By Gabe Gabrielsky
The meaning of Labor Day has been lost to most Americans, just as is the case with many other holidays such as Independence Day, Memorial Day or Christmas. For most people today Labor Day signifies a great day for bargain sales at retail stores, the beginning of a new school year and most of all the end of summer.
In contrast, Labor Day was originally intended to be a celebration for working people in general and by organized labor in particular, was dedicated to the social and economic achievements of working people and constitutes (theoretically, at least) a yearly national tribute to the contributions working people have made to the well being of the nation.
In the past, it was celebrated in cities throughout the nation by street parades to show the strength and esprit de corps of the labor organizations of the community accompanied by a festival and picnic for the recreation and amusement of workers and their families and speeches by prominent men and women. Wilmington is unique in continuing a tradition that is no longer observed in most of the nation.
The first Labor Day was held by the New York Central Labor Union in 1882. By 1885 it had become a national event, celebrated by Central Labor Unions in virtually every industrial center of the nation on the first Monday in September, though not yet a statutory holiday. The next year, 1886 a national one-day general strike was called to demand an 8-hour workday. Half a million workers took part nationally but the center of the movement was in Chicago, where a number of other strikes were underway immediately before and after May 1. On May 3 a striking worker was killed by police while picketing outside the McCormick Harvesting Machine Company factory. As a consequence a group of anarchists called for a protest demonstration the next night in Haymarket Square. As that demonstration broke up a bomb was thrown into the police who surrounded the demo, killing a police officer. The police then charged into the crowd firing. While some shots were fired from the crowd, most of the shots were from the police an in the darkness they ended up shooting at each other. In all, seven policemen and at least four workers were killed. About 60 policemen were wounded in the incident and as many as 70 civilians, though it is unclear how many civilians were wounded since many, fearing arrest, chose not to seek professional medical attention.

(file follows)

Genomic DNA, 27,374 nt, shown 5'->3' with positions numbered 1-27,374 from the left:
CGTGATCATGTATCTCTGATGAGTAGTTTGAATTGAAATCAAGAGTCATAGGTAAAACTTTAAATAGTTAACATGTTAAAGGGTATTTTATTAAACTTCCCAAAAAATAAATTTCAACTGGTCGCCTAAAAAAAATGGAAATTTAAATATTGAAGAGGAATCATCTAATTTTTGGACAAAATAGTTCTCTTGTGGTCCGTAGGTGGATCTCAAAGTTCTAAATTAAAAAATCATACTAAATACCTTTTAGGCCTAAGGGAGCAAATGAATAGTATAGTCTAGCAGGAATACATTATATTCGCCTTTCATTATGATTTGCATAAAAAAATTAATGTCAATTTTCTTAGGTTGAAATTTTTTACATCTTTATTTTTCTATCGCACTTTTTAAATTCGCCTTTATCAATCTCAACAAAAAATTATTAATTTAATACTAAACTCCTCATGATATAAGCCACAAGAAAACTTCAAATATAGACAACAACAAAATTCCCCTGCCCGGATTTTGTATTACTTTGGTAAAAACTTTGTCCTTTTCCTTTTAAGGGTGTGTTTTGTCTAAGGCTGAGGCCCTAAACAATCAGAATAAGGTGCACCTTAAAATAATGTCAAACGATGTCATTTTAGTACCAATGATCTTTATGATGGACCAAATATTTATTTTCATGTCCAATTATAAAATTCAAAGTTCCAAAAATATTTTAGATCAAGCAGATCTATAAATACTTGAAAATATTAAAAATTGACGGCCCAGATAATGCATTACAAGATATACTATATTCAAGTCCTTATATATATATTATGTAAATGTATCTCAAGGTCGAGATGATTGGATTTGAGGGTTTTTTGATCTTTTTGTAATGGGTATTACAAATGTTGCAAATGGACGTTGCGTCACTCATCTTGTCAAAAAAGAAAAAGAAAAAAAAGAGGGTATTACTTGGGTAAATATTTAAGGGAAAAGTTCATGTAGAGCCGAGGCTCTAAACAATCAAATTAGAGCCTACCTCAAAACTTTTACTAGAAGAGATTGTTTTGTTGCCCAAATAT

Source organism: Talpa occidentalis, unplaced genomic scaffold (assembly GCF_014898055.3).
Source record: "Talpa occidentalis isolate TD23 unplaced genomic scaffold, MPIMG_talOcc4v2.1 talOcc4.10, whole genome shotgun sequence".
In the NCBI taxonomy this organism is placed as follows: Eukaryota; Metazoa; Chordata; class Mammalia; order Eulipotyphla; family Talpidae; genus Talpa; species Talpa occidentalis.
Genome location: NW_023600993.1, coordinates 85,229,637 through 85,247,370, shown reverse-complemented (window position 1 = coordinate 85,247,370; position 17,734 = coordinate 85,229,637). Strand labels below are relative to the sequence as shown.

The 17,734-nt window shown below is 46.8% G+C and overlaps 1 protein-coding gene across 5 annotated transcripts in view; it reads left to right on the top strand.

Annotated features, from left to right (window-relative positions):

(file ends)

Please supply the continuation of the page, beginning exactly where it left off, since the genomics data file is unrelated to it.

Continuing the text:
There was an immediate police crackdown supported by the press and business interests on labor unions, but especially on anarchists and German immigrants. Ultimately 8 German and German-American anarchists were arrested. Only two of the defendants had been present at Haymarket at the time the bomb was thrown, and they were on the speakers’ podium urging the crowd to cooperate with police and disperse. One was sentenced to 15 years and the other 7 to be hanged. Of the seven, two had their sentences commuted to life in prison. One committed suicide the night before the executions and four were executed. The incident got considerable press coverage in the rest of the world and there was considerable support for the Haymarket martyrs outside of the United States.
In the years following the Haymarket incident organized labor in America continued to celebrate both the first Monday in September and the first of May as labor holidays, though May 1 was more a continued struggle for the eight hour day which did not become law until 1937 when the Fair Labor Standards Act was passed. In addition to the continuing struggle for the eight-hour day, May 1 also became an international labor holiday celebrating labor militancy in general and commemorating the Haymarket martyrs.
Following the deaths of a number of workers at the hands of the U.S. military and U.S. Marshals during the Pullman Strike in 1894 Congress, seeking to mute labor militancy with a carrot as well as a stick, rushed through legislation unanimously approving legislation that made Labor Day, the first Monday in September, a national holiday. President Grover Cleveland signed it into law a mere six days after the end of the strike. Thus, the September date that had originally been chosen by the New York Central Labor Union and which had already been observed by labor unions throughout the nation for several years was selected rather than the more widespread May Day date in order especially to disassociate Labor Day from a commemoration of the Haymarket martyrs. Nevertheless, in most of the world, “Labor Day” is synonymous with May 1 in commemoration of the eight-hour day movement, which began in 1886 in Chicago.
©2014 [Robert Paul Gabrielsky] any or all of this document may be reprinted, with attribution, by anyone, anywhere and at any time.